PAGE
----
- If asked to upload materials, submit in pdf format, unless otherwise requested.
- Label files with your last name first, then the document name. Remember, the institution will receive a lot of files named “City_Art_Museum_internship_CV” or similar, and you want to make it easy for them to identify yours.
- Be sure that you have changed ALL institutional names in your text to the proper institution – it’s easy to reuse the same letter and forget to change the name or acronym somewhere along the way. Triple check this!
- Remember to include an online portfolio (ECPN http://www.conservation-wiki.com/wiki/Portfolios). Even if it is very simple, this is preferable to sending individual report files with your application, unless otherwise requested.
CV or resume
The following is information that we want to be able to see at a glance in your resume:
- What year did you graduate college, what major and minor (and thesis topic, if appropriate)?
- Have you completed your requisite coursework, or when do you aim to complete it?
- Highlight art-making background or experience in a particular medium or material
- Highlight study or work abroad experience
- Separate Conservation from other art-related work experience
- Leave out your unrelated work experience – retail, restaurants, administrative etc., unless there is a direct connection to your conservation path or interest
- Include any association memberships (i.e., AIC, IIC, WAAC, ECPN). Try to have some – most organizations offer inexpensive student rates, or will work with you if you ask!
- Include any pertinent conservation-related lectures, workshops and conferences attended.
Think of your cover letter as a way of telling us more about you, your experiences and your interests, to augment rather than summarize or repeat the content of your resume or CV. Some things we look for:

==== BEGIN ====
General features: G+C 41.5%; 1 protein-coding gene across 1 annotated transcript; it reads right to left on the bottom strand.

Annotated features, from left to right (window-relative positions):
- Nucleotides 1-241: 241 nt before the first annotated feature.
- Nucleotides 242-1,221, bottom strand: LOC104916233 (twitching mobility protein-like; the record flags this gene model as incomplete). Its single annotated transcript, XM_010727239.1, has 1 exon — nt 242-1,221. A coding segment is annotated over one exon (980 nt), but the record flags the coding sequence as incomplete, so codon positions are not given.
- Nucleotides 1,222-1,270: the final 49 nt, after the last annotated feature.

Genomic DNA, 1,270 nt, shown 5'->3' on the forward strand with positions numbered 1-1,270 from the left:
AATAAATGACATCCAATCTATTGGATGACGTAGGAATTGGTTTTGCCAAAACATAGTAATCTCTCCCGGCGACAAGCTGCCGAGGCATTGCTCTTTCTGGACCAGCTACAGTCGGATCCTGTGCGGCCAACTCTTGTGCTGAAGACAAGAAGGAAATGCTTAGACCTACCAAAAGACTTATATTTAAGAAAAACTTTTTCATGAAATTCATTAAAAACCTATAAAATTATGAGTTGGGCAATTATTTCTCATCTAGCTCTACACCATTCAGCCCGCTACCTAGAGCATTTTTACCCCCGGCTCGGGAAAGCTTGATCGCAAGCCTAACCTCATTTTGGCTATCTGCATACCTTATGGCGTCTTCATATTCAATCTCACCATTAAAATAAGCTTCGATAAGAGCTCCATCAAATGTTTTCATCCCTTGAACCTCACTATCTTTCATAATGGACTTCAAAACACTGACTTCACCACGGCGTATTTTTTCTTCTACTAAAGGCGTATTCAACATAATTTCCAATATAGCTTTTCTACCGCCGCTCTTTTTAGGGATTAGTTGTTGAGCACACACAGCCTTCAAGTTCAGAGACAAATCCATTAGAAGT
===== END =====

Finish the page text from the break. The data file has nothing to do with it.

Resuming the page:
Your experiences: which specialties you have had experience in, what did you learn and what do you need next?
- Start by summarizing what you’ve done (“My internships have primarily been with library and archives, and I spent one summer working on a medieval wall paintings project”) and then:
- Highlight artworks or projects that you found interesting or challenging in your previous experiences (“in rehousing a collection of African masks, I learned about the challenges of storing mixed media objects”), then:
- Tell us what experience you’re hoping to gain next (“I haven't yet had the opportunity to work with textiles but hope to gain experience in this area next” – of course, making this relevant to the internship you’re applying for!)
Your path to conservation:
- We are always curious how you found out about conservation, how you discovered this field and why it interests you. It is less important here to include general statements about your interest in museums or art in general.
- Include any experience you have with public outreach or education about art, art materials, or conservation, or any interests you have in this area.
Your reasons for applying to this internship:
- Tell us where you found out about this internship position.
- What specifically interests you at THIS institution? Is it the type of institution (large museum, regional lab, etc.), a collection or project that you read about, or even the city itself? Research the institution online, learn about its culture and its collection, look for any conservation projects highlighted on their website or social media.
- Read the position listing carefully; it will generally include some specifics about what the internship will entail. For example, if the description includes working on outdoor sculpture, mention why this interests you or would help you fill in experience that you need. Just pick one or two things – you don’t have to address everything in the listing. This shows that you read the listing closely and have a sincere interest in this opportunity.
Read your application materials out loud and have other people read them before sending it off. This can help ensure that your sentences read well and can help catch spelling or grammar mistakes. Often when you are looking at your own writing for too long, you can miss the little things!'
Preparing for the Interview
- Wear professional clothes, but also things that would be appropriate for a lab/on a site in general - no tank tops, no open toe shoes, etc.
- Make sure to do research on the collection/site/project - be able to relate your past work experience to the work you would be doing for the museum/company or be explain how this work will help you achieve your goals professionally.
The Interview Itself